Traditional narrative tropes of chance and fate are employed to glean some insight into living in Communist era Poland in Krzysztof Kieslowski’s Blind Chance (1987). Imagine Sliding Doors (1998) but rather than setting in motion very different romantic entanglements, the failure to catch a train fundamentally turns on a pin someone’s worldview. This is what happens to Witek (Boguslaw Linda) via three different visions of his life after a desperate run along a station platform. They interrogate the formulation of individual values in the arguably unchanging everyman, as well as exploring various facets of contemporary Polish society and politics with a humanistic but pessimistic bent.
The splintering of Witek’s future occurs as he attempts to board a train to Warsaw via a dash through a crowded station. In the first version of events he manages to catch the train and ends up embarking on a successful career within the Communist Party; in the next he collides with a station guard, is subsequently arrested and then driven into anti-Communist resistance; in the final re-telling he misses the train with minimal drama and continues his former life, remaining staunchly apolitical. Linda positions Witek as a man cast adrift by the passing of his father, highly susceptible to have his fortunes shaped by events. An intelligent but passive young man, he allows Kieslowki to illustrate the diverging – nay, opposing paths – that the same person can easily find themselves on.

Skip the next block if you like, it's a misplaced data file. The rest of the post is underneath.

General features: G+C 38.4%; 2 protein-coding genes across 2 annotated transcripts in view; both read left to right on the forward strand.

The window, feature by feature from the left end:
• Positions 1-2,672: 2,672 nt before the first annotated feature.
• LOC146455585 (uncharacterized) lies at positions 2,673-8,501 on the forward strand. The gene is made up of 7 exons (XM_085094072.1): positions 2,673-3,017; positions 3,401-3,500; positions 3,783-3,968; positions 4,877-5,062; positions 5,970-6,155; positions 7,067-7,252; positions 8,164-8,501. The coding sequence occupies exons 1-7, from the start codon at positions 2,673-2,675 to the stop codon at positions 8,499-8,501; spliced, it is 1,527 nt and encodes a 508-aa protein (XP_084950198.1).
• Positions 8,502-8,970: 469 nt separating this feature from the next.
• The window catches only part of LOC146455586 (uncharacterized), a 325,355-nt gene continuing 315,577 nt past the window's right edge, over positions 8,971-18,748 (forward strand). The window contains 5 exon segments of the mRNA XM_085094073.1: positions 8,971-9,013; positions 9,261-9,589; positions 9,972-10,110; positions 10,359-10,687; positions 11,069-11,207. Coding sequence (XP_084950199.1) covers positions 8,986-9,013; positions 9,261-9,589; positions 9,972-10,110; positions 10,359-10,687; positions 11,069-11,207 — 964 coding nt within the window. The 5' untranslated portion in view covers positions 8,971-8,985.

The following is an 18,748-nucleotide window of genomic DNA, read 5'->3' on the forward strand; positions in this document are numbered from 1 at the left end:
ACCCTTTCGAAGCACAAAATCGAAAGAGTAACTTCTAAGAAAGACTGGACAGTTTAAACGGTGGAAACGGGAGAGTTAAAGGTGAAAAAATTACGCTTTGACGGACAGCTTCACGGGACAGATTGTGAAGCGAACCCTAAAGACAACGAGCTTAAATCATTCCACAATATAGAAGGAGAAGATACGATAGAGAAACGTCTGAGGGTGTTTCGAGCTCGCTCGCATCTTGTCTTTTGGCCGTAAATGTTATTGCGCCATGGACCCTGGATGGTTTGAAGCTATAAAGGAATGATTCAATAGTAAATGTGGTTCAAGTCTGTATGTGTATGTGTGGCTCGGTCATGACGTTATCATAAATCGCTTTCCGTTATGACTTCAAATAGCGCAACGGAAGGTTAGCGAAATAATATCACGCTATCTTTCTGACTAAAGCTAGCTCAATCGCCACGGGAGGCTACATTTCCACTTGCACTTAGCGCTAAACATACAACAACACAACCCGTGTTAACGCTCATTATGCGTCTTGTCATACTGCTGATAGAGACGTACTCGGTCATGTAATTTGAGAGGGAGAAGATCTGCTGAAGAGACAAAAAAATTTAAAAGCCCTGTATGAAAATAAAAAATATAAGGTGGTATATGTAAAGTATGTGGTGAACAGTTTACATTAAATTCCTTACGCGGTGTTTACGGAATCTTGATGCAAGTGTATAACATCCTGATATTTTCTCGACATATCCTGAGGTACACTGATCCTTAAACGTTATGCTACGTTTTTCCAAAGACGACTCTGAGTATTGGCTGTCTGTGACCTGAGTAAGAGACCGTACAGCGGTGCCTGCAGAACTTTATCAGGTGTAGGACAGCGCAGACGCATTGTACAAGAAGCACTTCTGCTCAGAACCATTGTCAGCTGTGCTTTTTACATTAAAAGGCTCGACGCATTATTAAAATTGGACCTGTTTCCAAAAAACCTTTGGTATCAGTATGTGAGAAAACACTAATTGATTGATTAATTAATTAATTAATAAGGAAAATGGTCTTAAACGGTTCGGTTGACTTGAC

Kieslowski claimed when discussing the film that he wanted to turn from presenting the external, to the internal, but the political landscape of the period is inescapable. All three stories highlight different, but no less problematic elements of the ruling regime – from cyclical hypocrisy to more widespread corruption and oppression. But the fairly bleak conclusions of each act pull into sharp relief the underlying fact that nothing has really changed. In the opening moments of each branch, Witek meets a person who sets him on his course. A member of the Communist party and enigmatic mentor; a man intent on resistance he meets during his community service; his prior girlfriend. From there he adopts trenchant belief systems – in Communism, in opposition, in religion, in family. That all three versions are coloured strongly by love, though its mutability is evident in the trio of different women that he falls for.
The montage that opens the film proves the only section to show a particular stylish flourish; the events of his life up to the moment on the platform – including the flight of a Jewish childhood friend, or his birth amid violent unrest – are shown to be of little consequence. A closing sequence in an airport sees characters from previous timelines precisely where they were before, arguably suggesting the irrelevance of Witek’s absence from their lives. Perhaps this was Kieslowski’s point about internalisation. Blind Chance may take in the strident and charged political atmosphere, but Witek makes little impression on it where he picks a side or not. As for him, the final shot suggests that fate isn’t prepared to him a happy ending no matter how many cracks he has at one.
The 13th Kinoteka runs from 8 April – 29 May. The full 2015 programme, ticketing details and more can be viewed at kinoteka.org.uk. You can follow our coverage here.
Ben Nicholson | @BRNicholson